By day seven, it was clear to the crew of the Soyuz 11 that the Salyut 1 was a truly fragile satellite. Any forceful movement caused the entire interior to vibrate. It was disconcerting to the cosmonauts, because when the craft shook, it felt to them like the hand of God trying to shake them out into space, or heavy footsteps somewhere beyond the flimsy walls. It felt as though the whole station had a life of its own and might break apart with the slightest provocation. It became difficult for the cosmonauts to concentrate on anything but the cold vacuum just outside the insulated walls of the cramped space they inhabited. The long, rasping sounds of the air valves continued.

The interior of the Salyut 1 Space Station
On the eleventh day of the Soyuz 11 crew's habitation of the Salyut 1, a fire spontaneously broke out near the rear oxygen tanks, filling the recycled air with a dangerous tinge. Georgi, Vlad and Viktor almost called the trip off, but they got the fire under control and stayed for another eleven days. During this time, their transmissions to the ground crew grew more pensive. Deprived of fresh air and just meters separated from the harsh cold of space, the three began to see things. One of the three cosmonauts even spotted a cadaverous face poking between two panels in the wall near the rear of the module. The first signs of space sickness, he told himself. What he'd seen between two panels of insulation was impossible, and he would never, ever admit to what he'd seen, unless he desired admittance to a psychiatric hospital the moment they landed back on Earth.

After twenty two long days in orbit, the three cosmonauts returned to the orbital module and proceeded to separate from the Salyut 1. During exit procedures, the bolts holding the service module to the descent module were set to fire sequentially, allowing for a controlled separation. Unfortunately, the bolts all fired at once, for reasons unknown, and the resulting disruption loosened an air valve seal, immediately sucking all the air from the cabin. All three cosmonauts asphyxiated and died almost immediately, but sadly, their deaths were not discovered until their module was cracked open back on the ground in Kazakhstan.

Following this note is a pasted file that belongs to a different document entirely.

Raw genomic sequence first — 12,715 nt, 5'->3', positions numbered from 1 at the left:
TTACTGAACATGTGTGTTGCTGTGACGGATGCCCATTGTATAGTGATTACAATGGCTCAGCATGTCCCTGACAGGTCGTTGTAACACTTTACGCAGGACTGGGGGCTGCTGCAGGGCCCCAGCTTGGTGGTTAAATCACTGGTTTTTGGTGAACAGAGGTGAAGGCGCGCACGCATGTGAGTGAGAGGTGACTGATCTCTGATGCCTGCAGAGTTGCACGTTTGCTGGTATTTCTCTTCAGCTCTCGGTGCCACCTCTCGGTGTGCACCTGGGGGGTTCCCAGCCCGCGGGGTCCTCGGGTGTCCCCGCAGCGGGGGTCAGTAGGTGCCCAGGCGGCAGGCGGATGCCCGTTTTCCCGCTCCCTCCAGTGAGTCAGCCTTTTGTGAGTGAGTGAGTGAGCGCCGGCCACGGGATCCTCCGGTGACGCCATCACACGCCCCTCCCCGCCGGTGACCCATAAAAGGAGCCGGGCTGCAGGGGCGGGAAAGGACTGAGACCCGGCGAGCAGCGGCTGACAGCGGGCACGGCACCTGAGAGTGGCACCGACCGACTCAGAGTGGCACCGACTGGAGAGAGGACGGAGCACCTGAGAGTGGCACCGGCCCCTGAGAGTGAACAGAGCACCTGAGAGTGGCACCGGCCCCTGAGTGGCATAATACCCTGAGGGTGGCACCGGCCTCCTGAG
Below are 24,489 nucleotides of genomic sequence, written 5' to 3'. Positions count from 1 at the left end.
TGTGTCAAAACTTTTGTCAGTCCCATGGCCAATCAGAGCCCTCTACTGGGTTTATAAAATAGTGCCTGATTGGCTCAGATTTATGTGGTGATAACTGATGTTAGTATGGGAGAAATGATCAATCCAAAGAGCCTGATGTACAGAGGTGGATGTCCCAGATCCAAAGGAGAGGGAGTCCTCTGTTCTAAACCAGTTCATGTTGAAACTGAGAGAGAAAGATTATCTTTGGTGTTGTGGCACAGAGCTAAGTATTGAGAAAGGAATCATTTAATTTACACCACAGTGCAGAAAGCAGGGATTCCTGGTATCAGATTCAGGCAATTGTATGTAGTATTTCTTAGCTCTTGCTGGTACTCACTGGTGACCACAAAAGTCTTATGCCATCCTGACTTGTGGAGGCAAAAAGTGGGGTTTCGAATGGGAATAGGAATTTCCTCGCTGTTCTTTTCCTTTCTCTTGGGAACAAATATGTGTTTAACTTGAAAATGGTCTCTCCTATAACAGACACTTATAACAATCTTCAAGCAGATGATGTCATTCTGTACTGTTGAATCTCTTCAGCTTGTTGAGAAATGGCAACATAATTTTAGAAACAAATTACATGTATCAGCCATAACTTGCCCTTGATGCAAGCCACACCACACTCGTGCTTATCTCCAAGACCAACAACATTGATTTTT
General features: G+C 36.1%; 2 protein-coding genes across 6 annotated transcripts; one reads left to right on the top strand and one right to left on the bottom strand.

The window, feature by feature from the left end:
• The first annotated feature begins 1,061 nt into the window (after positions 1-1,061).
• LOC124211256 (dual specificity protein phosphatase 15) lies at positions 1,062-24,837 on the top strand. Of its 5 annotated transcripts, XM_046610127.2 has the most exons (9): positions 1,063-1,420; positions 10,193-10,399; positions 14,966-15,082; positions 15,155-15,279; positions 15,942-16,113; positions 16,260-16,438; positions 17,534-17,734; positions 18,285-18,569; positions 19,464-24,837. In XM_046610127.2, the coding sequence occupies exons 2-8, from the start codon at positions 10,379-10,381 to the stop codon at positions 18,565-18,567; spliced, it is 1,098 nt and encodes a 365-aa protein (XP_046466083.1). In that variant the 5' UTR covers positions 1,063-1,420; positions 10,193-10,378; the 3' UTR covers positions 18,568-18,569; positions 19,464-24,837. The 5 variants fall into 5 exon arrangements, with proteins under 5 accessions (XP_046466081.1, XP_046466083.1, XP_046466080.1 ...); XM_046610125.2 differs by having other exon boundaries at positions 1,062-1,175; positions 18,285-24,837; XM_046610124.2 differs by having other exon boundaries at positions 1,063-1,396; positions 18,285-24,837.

What wasn't widely known at the time is that the Salyut designation - including the redesigns that followed, were actually covers for Almaz - a covert military designation overriding the scientific,"civilian" Salyut space stations. What is also not widely known is that the two trips to the doomed Salyut 1 were not the first to reach the Station.

Few know about lone wolf, the top secret expedition to the Salyut.

Lone Wolf left Earth on June 20th, just one day after the successful launch of the Salyut 1 and two days prior to the Soyuz 10's failed mission. This secret launch set out 250 miles northwest of Garagin's Start. Only a few peasants saw the fiery trail in the sky. The KGB, covering their tracks as usual, reported a failed launch and nothing more. The craft that freed itself from its earthly moors that day - from a barren test area just south of Zhezkazgan - was actually not a failed launch. It was a manned craft named the одинокий волк, or 'lone wolf.'

This is the actual view from Soyuz 11, gazing up at the Space Station Salyut 1